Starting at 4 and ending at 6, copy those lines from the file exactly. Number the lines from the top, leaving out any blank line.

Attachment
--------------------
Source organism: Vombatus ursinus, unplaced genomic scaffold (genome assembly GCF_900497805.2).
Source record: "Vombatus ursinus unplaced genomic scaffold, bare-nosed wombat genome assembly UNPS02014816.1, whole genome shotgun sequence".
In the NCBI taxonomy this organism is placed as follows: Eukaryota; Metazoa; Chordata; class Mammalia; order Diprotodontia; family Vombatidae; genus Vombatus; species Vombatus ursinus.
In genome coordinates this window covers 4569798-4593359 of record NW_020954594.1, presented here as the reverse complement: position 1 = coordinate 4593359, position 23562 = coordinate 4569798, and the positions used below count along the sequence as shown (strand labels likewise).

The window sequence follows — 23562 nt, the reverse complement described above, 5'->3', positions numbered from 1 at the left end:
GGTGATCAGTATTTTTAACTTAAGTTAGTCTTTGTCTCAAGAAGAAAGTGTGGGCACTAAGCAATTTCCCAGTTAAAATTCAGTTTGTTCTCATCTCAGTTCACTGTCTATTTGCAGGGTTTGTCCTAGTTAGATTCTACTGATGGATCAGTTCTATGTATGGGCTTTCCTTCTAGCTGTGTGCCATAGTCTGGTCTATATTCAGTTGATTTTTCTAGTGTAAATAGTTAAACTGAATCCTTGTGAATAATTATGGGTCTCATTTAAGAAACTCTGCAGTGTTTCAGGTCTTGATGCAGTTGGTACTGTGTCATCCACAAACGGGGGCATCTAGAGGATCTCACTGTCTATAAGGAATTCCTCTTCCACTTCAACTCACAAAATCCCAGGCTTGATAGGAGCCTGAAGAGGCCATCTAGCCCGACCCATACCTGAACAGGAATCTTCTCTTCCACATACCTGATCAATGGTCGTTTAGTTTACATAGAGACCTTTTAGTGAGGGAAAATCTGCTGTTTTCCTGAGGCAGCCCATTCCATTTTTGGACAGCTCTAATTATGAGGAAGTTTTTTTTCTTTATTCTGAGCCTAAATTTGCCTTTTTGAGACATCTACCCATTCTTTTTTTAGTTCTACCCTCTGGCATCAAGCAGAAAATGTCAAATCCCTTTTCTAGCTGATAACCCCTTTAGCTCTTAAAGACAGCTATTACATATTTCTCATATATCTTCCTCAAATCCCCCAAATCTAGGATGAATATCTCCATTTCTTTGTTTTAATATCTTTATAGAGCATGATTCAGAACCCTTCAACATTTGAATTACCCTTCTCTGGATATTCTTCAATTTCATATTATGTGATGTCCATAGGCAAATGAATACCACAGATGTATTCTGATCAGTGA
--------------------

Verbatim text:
In genome coordinates this window covers 4569798-4593359 of record NW_020954594.1, presented here as the reverse complement: position 1 = coordinate 4593359, position 23562 = coordinate 4569798, and the positions used below count along the sequence as shown (strand labels likewise).

The window sequence follows — 23562 nt, the reverse complement described above, 5'->3', positions numbered from 1 at the left end:
GGTGATCAGTATTTTTAACTTAAGTTAGTCTTTGTCTCAAGAAGAAAGTGTGGGCACTAAGCAATTTCCCAGTTAAAATTCAGTTTGTTCTCATCTCAGTTCACTGTCTATTTGCAGGGTTTGTCCTAGTTAGATTCTACTGATGGATCAGTTCTATGTATGGGCTTTCCTTCTAGCTGTGTGCCATAGTCTGGTCTATATTCAGTTGATTTTTCTAGTGTAAATAGTTAAACTGAATCCTTGTGAATAATTATGGGTCTCATTTAAGAAACTCTGCAGTGTTTCAGGTCTTGATGCAGTTGGTACTGTGTCATCCACAAACGGGGGCATCTAGAGGATCTCACTGTCTATAAGGAATTCCTCTTCCACTTCAACTCACAAAATCCCAGGCTTGATAGGAGCCTGAAGAGGCCATCTAGCCCGACCCATACCTGAACAGGAATCTTCTCTTCCACATACCTGATCAATGGTCGTTTAGTTTACATAGAGACCTTTTAGTGAGGGAAAATCTGCTGTTTTCCTGAGGCAGCCCATTCCATTTTTGGACAGCTCTAATTATGAGGAAGTTTTTTTTCTTTATTCTGAGCCTAAATTTGCCTTTTTGAGACATCTACCCATTCTTTTTTTAGTTCTACCCTCTGGCATCAAGCAGAAAATGTCAAATCCCTTTTCTAGCTGATAACCCCTTTAGCTCTTAAAGACAGCTATTACATATTTCTCATATATCTTCCTCAAATCCCCCAAATCTAGGATGAATATCTCCATTTCTTTGTTTTAATATCTTTATAGAGCATGATTCAGAACCCTTCAACATTTGAATTACCCTTCTCTGGATATTCTTCAATTTCATATTATGTGATGTCCATAGGCAAATGAATACCACAGATGTATTCTGATCAGTGA